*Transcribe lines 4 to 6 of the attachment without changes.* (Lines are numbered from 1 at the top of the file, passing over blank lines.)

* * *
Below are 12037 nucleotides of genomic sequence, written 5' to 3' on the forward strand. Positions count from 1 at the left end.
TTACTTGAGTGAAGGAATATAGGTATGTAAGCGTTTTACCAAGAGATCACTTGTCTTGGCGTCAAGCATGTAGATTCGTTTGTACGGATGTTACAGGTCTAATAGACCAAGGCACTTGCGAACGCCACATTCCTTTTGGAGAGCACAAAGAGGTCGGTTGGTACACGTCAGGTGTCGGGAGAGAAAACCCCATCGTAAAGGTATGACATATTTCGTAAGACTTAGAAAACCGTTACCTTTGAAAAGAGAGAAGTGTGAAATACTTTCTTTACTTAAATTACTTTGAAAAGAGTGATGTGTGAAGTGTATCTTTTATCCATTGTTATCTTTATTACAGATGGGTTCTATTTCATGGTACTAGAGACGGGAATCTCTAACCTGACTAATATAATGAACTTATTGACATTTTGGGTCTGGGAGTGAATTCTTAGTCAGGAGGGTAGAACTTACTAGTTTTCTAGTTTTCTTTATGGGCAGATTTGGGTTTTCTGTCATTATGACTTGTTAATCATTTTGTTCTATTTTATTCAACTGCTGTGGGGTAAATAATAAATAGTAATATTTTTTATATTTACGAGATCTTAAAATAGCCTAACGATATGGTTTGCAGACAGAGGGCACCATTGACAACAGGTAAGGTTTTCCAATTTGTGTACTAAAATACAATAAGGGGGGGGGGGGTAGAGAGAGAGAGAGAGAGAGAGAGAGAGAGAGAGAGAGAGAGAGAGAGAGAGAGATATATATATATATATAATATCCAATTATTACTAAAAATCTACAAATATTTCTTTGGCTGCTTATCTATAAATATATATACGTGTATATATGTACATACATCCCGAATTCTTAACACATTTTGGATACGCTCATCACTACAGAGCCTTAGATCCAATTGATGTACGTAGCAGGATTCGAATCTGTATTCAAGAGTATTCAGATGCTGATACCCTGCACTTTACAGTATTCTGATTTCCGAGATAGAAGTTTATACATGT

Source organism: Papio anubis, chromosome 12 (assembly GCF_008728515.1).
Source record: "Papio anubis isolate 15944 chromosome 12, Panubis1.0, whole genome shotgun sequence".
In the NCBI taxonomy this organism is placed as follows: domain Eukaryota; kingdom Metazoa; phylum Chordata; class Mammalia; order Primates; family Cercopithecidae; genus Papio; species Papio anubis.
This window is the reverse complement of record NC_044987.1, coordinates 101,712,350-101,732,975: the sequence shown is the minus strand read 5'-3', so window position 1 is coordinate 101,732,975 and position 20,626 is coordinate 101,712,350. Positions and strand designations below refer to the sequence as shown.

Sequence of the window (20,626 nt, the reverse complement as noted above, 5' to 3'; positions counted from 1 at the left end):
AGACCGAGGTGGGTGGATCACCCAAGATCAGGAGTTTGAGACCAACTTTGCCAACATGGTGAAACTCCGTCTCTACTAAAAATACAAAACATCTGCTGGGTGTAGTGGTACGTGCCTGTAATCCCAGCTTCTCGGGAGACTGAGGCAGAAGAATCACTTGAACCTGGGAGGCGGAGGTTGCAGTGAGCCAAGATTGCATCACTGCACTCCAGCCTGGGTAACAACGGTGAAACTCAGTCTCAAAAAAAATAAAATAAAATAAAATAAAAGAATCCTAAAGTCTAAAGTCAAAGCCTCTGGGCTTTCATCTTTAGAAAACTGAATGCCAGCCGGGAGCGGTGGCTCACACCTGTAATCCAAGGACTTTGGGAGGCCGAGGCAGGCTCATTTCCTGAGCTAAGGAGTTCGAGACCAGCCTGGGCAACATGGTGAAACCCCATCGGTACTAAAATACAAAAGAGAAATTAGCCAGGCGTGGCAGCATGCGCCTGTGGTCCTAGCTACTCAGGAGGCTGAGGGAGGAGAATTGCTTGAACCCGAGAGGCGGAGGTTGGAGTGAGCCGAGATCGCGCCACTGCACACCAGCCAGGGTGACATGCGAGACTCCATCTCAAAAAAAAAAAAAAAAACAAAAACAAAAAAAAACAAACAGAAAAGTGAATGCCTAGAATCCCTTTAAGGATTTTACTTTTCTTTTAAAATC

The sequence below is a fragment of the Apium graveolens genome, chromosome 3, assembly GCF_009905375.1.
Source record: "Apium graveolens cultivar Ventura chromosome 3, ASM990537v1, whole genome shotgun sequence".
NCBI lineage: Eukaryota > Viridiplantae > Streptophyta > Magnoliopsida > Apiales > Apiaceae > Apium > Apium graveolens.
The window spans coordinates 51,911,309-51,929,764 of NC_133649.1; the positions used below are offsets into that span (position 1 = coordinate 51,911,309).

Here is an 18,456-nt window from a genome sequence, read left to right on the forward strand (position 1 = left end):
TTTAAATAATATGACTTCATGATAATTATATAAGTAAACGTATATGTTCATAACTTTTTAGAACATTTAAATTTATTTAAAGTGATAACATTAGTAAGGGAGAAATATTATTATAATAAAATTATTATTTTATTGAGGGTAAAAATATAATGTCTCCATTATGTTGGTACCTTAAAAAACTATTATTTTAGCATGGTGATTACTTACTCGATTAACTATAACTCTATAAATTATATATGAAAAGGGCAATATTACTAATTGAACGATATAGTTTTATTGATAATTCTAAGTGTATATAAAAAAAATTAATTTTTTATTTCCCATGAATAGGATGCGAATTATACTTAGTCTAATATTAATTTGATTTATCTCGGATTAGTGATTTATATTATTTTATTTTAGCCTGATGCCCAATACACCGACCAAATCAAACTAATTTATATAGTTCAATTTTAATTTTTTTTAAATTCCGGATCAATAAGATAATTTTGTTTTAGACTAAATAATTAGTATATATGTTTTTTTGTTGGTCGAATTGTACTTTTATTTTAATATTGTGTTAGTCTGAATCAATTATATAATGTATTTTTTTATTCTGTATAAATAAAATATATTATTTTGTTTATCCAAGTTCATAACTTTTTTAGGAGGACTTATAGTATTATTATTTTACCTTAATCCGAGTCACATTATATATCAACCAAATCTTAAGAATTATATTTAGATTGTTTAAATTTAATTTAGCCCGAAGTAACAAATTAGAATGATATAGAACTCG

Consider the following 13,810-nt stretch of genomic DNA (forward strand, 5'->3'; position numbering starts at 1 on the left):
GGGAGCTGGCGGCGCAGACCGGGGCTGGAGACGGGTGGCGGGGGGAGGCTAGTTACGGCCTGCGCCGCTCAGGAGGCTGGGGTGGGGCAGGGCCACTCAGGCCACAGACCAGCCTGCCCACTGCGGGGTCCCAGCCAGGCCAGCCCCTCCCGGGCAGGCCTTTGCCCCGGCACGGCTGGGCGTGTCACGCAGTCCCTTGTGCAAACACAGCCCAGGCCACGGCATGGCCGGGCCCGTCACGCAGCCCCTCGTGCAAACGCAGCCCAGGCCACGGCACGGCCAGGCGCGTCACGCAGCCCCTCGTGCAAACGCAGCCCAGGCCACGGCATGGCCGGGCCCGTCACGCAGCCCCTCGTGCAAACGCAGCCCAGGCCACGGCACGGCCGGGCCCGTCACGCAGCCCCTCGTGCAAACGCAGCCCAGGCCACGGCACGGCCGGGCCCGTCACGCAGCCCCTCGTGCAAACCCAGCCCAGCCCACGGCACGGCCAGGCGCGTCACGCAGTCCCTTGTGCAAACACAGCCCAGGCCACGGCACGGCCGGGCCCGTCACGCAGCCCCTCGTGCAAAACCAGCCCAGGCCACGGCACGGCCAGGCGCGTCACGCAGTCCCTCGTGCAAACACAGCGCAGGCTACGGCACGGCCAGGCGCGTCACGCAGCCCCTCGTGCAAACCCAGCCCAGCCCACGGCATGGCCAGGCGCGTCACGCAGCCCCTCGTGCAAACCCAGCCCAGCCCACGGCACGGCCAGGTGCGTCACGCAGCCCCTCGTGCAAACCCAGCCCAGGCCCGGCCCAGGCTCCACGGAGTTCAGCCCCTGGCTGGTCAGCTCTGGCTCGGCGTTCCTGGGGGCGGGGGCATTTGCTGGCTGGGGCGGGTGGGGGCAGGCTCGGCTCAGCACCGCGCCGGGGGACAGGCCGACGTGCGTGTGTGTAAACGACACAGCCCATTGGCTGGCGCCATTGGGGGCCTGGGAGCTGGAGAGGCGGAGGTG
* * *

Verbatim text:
Source record: "Papio anubis isolate 15944 chromosome 12, Panubis1.0, whole genome shotgun sequence".
In the NCBI taxonomy this organism is placed as follows: domain Eukaryota; kingdom Metazoa; phylum Chordata; class Mammalia; order Primates; family Cercopithecidae; genus Papio; species Papio anubis.
This window is the reverse complement of record NC_044987.1, coordinates 101,712,350-101,732,975: the sequence shown is the minus strand read 5'-3', so window position 1 is coordinate 101,732,975 and position 20,626 is coordinate 101,712,350. Positions and strand designations below refer to the sequence as shown.